So I added a few additional pictures to my wisdom teeth pictures section. These high quality photos of wisdom teeth are courtesy of Flickr users allowing me to use them on my site.
I particularly like the image I also added below for your viewing experience. This photo shows only one wisdom tooth but has a unique view in front of a dental mirror. It is also quite a bloody wisdom tooth.
If you enjoy using Flickr I previously talked about Wisdom Teeth Adventures which is an active group on Flickr.
Posted on 29. Jun, 2010 by wisdom.
A new study in the Journal of Oral Implantology shows platelet-rich plasma aid in speeding up healing and bone formation after removing a tooth.
If a tooth is extracted and the extraction site has poor recovery then excessive jaw bone loss may delay the use of dental prosthetics or implants.
The study looked at patients who had their wisdom teeth removed. One extraction site was treated with platelet-rich plasma where as the site on the other side of the mouth was served as control. The patients were examined for bleeding, jaw bone density, healing ,pain, inflammation, and facial swelling for 24 weeks after the wisdom teeth removal occurred.
The researchers concluded the platelet-rich plasma treatment had a positive effect on bone density immediately following tooth extraction where as the control sites showed a decrease in bone density during the first week after the teeth were extracted.
The researches said it took roughly 6 weeks for the control sites to reach the same bone density as the platelet-rich plasma treated extraction site had reached by the first week. Of note is that platelet-rich plasma did not have a substantial effect on pain, bleeding, and inflammation during the healing process.
Posted on 20. Jun, 2010 by wisdom.
Researchers from Case Western Reserve University and their collaborators have determined bacteria in the mouths of pregnant women can contribute to pre-term birth (premature).
Around 12.7% of births in the U.S. are pre-term deliveries, which has increased by 36% increase over the last 25 years. Intrauterine infection is recognized as a main cause of pre-term birth as well as late miscarriage and still birth. The cause of intrauterine infections has long been attributed to bacteria ascending into the uterus from the lower genital tract. However the researchers have found that such infections are caused by bacteria in the mouth and in the vaginal tract.
Specifically, in the study saliva and plaque samples were injected into the tails of pregnant mice to determine what bacteria are capable of oral-uterus transmission. A diverse group of bacterial species were found to be in the mouse placenta, of which the majority originate in the oral cavity and are associated with adverse pregnancy outcomes in humans.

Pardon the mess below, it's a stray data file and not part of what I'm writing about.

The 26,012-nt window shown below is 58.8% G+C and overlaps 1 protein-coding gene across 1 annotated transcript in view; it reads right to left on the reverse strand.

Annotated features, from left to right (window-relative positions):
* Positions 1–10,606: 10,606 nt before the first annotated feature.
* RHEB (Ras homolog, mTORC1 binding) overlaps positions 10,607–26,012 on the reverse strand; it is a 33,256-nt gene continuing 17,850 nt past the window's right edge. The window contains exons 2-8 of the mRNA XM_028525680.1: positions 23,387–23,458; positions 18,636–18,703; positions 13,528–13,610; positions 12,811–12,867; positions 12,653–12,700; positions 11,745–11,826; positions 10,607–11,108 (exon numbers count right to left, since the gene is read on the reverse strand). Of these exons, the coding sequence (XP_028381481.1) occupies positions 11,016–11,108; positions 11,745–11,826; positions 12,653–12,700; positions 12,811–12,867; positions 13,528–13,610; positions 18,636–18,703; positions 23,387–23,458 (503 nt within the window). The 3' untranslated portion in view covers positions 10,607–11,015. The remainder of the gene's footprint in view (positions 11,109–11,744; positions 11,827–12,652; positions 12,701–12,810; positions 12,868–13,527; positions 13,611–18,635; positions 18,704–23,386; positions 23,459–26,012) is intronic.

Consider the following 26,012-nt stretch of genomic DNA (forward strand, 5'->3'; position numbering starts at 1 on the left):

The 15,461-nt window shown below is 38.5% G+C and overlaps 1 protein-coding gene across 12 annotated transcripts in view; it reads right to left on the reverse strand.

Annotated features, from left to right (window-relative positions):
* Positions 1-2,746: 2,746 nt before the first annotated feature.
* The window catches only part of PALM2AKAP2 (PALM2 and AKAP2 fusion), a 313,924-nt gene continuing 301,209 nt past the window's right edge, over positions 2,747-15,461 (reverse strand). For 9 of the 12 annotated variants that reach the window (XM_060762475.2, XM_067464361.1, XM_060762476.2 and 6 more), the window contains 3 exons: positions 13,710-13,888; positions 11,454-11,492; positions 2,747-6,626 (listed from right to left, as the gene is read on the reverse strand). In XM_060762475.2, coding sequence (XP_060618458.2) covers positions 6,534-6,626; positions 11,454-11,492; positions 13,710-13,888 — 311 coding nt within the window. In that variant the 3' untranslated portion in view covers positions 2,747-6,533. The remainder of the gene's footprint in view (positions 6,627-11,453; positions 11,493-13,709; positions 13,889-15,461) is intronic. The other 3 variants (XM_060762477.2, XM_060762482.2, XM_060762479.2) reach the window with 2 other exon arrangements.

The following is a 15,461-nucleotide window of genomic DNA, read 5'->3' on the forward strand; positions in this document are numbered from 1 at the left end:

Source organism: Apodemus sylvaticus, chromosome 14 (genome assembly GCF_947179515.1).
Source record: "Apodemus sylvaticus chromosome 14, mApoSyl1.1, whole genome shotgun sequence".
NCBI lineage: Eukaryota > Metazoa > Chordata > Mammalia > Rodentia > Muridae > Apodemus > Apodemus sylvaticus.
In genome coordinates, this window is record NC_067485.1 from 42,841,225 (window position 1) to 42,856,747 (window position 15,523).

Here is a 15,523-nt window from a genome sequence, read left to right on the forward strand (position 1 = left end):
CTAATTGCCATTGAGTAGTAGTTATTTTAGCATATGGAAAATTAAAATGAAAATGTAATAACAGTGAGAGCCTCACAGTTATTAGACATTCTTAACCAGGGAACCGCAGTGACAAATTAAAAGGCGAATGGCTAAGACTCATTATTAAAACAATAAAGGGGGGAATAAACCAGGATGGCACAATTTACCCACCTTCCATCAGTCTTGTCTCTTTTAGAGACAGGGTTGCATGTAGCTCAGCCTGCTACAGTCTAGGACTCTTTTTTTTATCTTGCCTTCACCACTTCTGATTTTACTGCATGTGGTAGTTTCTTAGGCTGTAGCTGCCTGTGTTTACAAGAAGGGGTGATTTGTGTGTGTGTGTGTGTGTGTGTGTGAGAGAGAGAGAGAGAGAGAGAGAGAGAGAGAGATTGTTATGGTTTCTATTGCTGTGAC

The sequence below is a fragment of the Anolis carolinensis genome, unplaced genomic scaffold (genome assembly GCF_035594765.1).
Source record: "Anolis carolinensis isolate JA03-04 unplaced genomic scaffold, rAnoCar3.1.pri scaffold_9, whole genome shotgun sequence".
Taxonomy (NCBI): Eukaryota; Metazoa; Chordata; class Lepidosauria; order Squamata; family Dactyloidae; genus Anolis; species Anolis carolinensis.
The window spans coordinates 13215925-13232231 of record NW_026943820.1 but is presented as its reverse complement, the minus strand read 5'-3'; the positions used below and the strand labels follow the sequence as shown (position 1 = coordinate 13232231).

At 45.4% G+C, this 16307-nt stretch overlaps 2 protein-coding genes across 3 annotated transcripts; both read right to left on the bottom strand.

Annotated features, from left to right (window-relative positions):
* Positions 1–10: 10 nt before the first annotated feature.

This suggests that a mother should make sure any bacterial infection in her mouth, such as the common one known as gingivitis, is under control while she is pregnant or planning to soon become pregnant.
Y. Fardini, P. Chung, R. Dumm, N. Joshi, Y.W. Han. Transmission of Diverse Oral Bacteria to Murine Placenta: Evidence for the Oral Microbiome as a Potential Source of Intrauterine Infection. Infection and Immunity, 2010; 78 (4): 1789.
Two recent papers y researchers at the University of Pittsburgh School of Dental Medicine and their collaborators suggest that specific genetic variations may be linked to higher rates of tooth decay (cavities) and aggressive periodontitis, which is inflammation and infection of the ligaments and bones that support the teeth.
Dental cavities have been found to be influenced by individual variations in a gene called beta defensin 1(DEFB1), which plays a key role in the first-line immune response against invading germs.
For one of the studies, the researchers analyzed nearly 300 anonymous dental records and accompanying saliva samples from the their dental registry, assigning each case a DMFT score based on the presence of decayed teeth, missing teeth due to caries, and tooth fillings. In addition each case also received a DMFS score, based on decayed teeth, missing teeth, and filled surface of a tooth.
Saliva samples contained one of three variants, dubbed G-20A, G-52A and C-44G, of the DEFB1 gene. Individuals who carried a G-20A copy had DMFT and DMFS scores that were five-times higher than for people who had other gene variants.
For the second study, saliva samples of 389 people in 55 families were examined to look for genetic links to aggressive periodontitis. They found hints of an association between the disease and the FAM5C gene. This particular gene has been previously found to play a role in inflammation in cardiovascular disease.
I found a website http://davidafterdentist.com/ that is doing very well for pretty much just having a YouTube video and some background information.
The site features a video of a 7 year old who had a condition called hyperdontia and had to have a tooth removed. The video shows the aftermath of the kid in the backseat of his father’s car while his father takes a video with a flip video camera. His quite out of it from the anesthesia.
Apparently the video is generating the family six figures a year in income, which is very successful. This shows that one successful video can really take off and lead to fame as most of us know by now.